Seeking Career Advice
I'm going to speak to a counselor at my university regarding my career, but I thought I would also ask here.
I'm currently an undergraduate student majoring in Pharmacology. I have two years remaining. I really enjoy organic chemistry and I wish to explore this passion by becoming a medicinal chemist. I plan on pursuing a PhD in chemistry (with a specialization in organic chemistry).
I've researched online about the job market and growth for chemists, and information and comments have been mixed.
I'd like to know if it's worth going into this field, as well as how the job market is as well. I'd also like to know if there are any alternative careers that I can go into.
Any advice is greatly appreciated. Thank you.
I'm not a chemist, I'm a biologist but I work with a lot of medicinal chemists and have gone the PhD route. There are certain jobs that require graduate level training and if you want career advancement at the highest level in science, a PhD is almost always needed these days (but be warned that while PhD might be seen as necessary for those jobs, it is not seen as "enough" meaning you will be forced to get additional training and sometimes lot of it). When you get any kind of advanced degree, especially a PhD, you become overqualified for most jobs. So to distinguish yourself form all those other PhDs, you almost always need additional training after the PhD. There ratio of PhD holders to PhD level jobs is very skewed and every year the situation gets worst. My impression is that chemists do not have any harder or easier time than anyone else with a PhD. I think in general chemists are paid more than biologists but probably not as much as PhDs in computing or quantitative sciences. I think if you want to get into science, chemistry is a solid choice and medicinal chemistry is a very practical stream.
There are tons of alternative careers that you can get into if you decide not to stay a bench chemist. You can browse Science Careers Advice Columns for what some of those are. Unfortunately all those years of training that you did in the form of the PhD will do little to help you actually land those jobs. Whether you stay at the bench of leave the bench, the PhD is just one box that is ticked when you go out looking for jobs. it is almost guaranteed that you will have to go off on your own and build up your own skill set, get additional training (in the form of postdocs or something else). Especially if want to carve out your own alternative career path, because PhD gives you mainly bench skills (some writing skills maybe but the rest you have to learn on your own).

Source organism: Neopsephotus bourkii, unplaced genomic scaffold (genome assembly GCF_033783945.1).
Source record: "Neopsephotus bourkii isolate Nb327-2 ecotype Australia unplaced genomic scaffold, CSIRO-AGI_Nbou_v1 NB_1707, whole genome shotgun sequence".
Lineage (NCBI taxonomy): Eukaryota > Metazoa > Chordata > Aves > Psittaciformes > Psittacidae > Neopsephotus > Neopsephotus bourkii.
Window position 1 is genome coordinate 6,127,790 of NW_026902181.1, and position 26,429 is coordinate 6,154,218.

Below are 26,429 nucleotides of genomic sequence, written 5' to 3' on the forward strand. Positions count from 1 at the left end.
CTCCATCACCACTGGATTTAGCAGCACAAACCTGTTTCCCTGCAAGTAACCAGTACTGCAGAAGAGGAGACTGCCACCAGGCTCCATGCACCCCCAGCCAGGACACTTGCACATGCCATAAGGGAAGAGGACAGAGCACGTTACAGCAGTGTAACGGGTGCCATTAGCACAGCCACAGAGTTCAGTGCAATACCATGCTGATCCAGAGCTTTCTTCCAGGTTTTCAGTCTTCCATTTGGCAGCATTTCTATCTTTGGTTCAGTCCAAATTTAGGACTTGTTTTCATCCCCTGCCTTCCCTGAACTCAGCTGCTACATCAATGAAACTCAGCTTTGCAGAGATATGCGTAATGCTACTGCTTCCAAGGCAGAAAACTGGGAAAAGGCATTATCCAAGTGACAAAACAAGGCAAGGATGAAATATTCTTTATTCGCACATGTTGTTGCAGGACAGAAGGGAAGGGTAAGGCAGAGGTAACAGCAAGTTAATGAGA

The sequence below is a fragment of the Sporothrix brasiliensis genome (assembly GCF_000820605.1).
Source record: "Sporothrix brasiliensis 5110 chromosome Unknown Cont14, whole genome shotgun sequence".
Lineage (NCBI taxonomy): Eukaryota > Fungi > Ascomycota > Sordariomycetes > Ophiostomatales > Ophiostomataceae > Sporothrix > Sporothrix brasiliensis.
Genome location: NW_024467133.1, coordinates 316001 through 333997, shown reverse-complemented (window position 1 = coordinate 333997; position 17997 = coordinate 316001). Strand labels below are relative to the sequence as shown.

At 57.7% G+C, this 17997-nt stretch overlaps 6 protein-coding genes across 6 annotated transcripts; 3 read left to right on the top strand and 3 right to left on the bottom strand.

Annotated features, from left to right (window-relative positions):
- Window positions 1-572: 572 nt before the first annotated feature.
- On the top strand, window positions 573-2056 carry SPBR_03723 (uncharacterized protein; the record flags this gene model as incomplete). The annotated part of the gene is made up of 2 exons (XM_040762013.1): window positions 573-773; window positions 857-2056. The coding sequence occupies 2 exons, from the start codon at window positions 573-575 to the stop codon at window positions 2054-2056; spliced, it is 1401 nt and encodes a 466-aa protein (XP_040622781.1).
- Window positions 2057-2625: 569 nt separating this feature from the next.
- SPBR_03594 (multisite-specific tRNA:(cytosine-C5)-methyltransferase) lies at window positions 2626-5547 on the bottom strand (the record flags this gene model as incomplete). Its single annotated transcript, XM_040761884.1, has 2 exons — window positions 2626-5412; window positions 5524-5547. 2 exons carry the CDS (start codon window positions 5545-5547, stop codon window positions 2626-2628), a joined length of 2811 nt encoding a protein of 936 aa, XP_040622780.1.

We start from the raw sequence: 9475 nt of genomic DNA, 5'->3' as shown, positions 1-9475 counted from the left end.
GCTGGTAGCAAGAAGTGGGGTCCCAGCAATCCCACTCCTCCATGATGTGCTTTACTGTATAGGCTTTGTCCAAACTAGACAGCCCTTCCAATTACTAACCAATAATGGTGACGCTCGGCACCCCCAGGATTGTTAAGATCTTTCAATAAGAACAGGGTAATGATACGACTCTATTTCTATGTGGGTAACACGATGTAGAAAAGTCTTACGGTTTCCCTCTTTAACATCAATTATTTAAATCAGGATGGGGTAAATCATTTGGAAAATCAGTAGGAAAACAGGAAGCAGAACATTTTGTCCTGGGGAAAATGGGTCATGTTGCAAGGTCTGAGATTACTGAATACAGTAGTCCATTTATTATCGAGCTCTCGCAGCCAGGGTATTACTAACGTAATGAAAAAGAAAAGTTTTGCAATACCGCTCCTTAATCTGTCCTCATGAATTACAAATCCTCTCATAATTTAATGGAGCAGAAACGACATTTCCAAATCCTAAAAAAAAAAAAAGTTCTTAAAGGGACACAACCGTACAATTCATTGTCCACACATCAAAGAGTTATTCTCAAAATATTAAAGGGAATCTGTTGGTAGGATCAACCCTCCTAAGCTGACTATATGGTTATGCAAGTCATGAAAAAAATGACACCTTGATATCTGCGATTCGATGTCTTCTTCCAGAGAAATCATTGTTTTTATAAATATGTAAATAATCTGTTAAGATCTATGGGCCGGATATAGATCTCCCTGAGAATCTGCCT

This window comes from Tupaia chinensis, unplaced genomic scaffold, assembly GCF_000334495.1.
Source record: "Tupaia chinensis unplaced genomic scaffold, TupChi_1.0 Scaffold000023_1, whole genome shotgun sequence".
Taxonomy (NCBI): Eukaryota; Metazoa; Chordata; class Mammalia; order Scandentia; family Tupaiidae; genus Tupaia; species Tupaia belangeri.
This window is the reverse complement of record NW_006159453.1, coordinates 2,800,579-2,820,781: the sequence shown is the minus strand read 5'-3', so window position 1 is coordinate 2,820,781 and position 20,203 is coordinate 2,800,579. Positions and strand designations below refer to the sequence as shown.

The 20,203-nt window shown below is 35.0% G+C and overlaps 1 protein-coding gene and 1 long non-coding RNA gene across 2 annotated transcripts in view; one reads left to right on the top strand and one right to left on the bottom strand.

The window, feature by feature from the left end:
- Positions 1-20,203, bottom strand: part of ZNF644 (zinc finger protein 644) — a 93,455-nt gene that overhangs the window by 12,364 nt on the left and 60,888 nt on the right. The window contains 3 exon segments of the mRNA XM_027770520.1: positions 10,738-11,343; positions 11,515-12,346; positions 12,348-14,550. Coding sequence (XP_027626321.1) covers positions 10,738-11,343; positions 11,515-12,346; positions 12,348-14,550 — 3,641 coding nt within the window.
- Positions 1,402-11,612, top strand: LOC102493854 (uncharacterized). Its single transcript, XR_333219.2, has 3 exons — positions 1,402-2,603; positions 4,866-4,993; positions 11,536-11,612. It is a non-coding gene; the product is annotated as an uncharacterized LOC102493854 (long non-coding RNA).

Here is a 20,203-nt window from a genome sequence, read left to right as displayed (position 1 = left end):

This is not a decision I would make lightly. The average length of a PhD keeps getting longer and longer. When I started it was around 5 years in my department; by then time I finished the average length was 6.5 years. Now it's common for people to do two postdocs each 3-4 years. I see it in my own cohort. If you had your heart set on a bench career, but then change your mind, you may be spending another year or two at a very junior position just to get additional training in something else (maybe it's regulatory affairs, project management, IP or something else). By this point, you may be somewhere between 33-38 years old. That is time that you didn't spend making a real salary. Those are all years that you will lose out on savings, paying down your mortgage, saving for your future and your kids education, having extra income to go travelling. So knowing all that, if you still want to do the PhD, I would go and check the thread that's called "Help me build a "Timeline" as career advice". It's important for you to come up with a plan and a timeline for yourself. I would go into it with a plan but be prepared to adapt and remain flexible.
It may be a good if you can have a vague idea of what types of alternative careers you might be considering down the road and which ones are just absolute do not interest you or suit your personality. Real up on this and talk to as many people as you can. Even if your heart is set on a bench career, it is a good idea to know what else you can do and you can spend some time and effort during your PhD getting those skills instead of waiting to finish the PhD, then a few postdocs before you think about it.
I've hired several organic chemists of late. There are a lot of them on the market. I have to retrain them as analytical chemists, but they have the advantage that they really understand how molecules are put together and fall apart so they make good NMR and MS scientists. Jobs strictly in Med chem are hard to find these days as much of their work has been offshored.